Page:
Comparative Study of Steel-Aluminum Mechanical Joints: Self-Piercing Riveting and Clinching 2019-01-1115
Nowadays manufacturing lightweight vehicles not only pursues more excellent structural performance of materials, but also puts effort on selecting or developing reliable technologies for joining dissimilar materials to offer sufficient structural stiffness and crashworthiness. Among the combinations of dissimilar materials, steels and aluminum alloys are the most prevalent that are applied to achieve viable and sustainable products. Joining processes of mechanical, chemical, thermal or a hybrid type can be selected to join steel and aluminum alloy together, which could become complicated considering the manufacturing conditions, the cost and so on. Self-piercing riveting (SPR) and clinching have many advantages, and are quite suitable for manufacturing steel-aluminum joints. SPR has good mechanical and fatigue strength while clinching has a lower manufacturing cost.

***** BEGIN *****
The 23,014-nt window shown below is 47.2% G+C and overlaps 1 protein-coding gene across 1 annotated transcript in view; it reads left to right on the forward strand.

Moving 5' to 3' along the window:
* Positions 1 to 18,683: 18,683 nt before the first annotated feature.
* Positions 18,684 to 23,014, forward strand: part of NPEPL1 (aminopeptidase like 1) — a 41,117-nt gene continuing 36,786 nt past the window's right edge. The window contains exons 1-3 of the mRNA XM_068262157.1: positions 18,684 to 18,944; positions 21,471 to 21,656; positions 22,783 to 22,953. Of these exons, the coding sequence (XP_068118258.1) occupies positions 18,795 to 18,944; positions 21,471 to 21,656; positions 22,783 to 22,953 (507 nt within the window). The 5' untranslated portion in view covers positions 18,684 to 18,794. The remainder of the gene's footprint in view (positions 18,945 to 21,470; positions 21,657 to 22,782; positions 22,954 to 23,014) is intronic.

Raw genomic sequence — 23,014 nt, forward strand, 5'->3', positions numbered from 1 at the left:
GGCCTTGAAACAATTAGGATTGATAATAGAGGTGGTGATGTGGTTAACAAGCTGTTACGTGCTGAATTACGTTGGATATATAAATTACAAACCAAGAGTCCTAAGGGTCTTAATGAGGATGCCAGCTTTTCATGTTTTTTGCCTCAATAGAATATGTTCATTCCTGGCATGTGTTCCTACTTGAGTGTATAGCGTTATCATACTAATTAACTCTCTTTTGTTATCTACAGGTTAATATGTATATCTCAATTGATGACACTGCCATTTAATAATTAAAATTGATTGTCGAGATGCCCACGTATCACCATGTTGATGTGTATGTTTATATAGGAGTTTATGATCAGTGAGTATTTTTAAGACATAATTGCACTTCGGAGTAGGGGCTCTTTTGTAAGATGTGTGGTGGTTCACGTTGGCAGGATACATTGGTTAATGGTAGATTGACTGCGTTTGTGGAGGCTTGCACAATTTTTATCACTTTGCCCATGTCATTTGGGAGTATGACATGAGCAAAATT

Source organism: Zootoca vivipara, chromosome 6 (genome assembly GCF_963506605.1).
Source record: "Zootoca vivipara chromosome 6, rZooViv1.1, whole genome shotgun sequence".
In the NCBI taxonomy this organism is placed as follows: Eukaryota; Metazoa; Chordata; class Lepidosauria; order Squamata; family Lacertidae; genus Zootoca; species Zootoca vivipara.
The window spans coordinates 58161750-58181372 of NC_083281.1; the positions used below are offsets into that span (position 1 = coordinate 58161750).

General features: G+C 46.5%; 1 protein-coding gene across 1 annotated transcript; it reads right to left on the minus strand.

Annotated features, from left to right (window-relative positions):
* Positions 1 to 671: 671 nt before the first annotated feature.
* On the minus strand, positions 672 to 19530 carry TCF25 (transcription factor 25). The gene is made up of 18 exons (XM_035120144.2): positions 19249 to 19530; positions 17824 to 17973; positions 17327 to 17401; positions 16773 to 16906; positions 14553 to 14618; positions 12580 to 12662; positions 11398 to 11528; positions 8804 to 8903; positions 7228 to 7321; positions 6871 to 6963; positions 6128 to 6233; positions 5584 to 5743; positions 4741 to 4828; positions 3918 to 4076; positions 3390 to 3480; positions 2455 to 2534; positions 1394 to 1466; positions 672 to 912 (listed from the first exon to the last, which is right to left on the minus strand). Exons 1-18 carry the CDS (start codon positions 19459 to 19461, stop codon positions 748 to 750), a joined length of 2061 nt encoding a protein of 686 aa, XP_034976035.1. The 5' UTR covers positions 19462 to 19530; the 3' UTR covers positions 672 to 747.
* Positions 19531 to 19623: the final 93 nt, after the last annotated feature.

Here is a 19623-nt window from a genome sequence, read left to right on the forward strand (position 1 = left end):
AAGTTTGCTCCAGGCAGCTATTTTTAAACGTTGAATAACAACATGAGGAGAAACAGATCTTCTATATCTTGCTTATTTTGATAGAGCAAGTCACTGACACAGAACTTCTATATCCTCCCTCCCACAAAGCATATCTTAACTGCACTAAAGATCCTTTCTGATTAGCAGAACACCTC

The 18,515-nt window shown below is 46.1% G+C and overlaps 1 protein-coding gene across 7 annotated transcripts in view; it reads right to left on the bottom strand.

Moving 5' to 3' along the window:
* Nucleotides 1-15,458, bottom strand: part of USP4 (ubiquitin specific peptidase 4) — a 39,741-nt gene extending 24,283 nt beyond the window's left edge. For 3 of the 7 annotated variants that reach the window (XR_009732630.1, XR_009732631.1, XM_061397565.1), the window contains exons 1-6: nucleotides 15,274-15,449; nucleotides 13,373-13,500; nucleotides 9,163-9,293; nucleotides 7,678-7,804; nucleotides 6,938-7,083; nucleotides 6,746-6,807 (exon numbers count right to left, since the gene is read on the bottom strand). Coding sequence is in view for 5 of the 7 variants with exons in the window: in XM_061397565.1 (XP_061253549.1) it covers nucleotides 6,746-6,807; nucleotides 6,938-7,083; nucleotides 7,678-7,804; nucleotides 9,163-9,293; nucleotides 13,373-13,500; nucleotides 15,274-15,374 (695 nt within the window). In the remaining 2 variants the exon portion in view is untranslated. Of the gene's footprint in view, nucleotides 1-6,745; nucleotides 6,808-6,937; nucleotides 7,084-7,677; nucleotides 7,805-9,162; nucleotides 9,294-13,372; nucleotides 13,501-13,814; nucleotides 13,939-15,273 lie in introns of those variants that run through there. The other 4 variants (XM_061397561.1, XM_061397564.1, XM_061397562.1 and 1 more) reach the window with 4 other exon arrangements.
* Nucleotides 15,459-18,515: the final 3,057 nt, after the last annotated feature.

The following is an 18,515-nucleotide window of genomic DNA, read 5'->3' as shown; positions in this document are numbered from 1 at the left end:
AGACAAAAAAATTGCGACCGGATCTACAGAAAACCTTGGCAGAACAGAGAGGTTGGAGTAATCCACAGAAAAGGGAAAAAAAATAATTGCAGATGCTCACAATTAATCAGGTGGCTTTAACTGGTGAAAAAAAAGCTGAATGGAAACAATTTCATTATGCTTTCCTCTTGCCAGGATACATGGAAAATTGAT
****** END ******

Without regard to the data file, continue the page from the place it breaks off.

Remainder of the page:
The present work tends to compare the dynamic effect of the SPR and the clinching joint of the same material combination. The substrates in this investigation are aluminum 5182-O and steel DX51D+Z. The static, dynamic behaviors and the failure modes of the SPR and the clinching joint are characterized with lap-shear and coach-peel tests. Influence of the strain-rate dependent mechanical behavior of the substrates on the joints is examined by the means of finite element modeling, which helps improve the prediction of energy absorption of the joints under impact loading.
Considering the realistic baking process in painting shop, the deforming and hardening effects on the SPR and the clinching joint induced by baking are also studied. The specimens are heated in the oven in 180 oC for 30 minutes and cooled down in the air. The SPR and the clinching joint before and after the baking process are compared in terms of the mechanical behavior and the cross-section.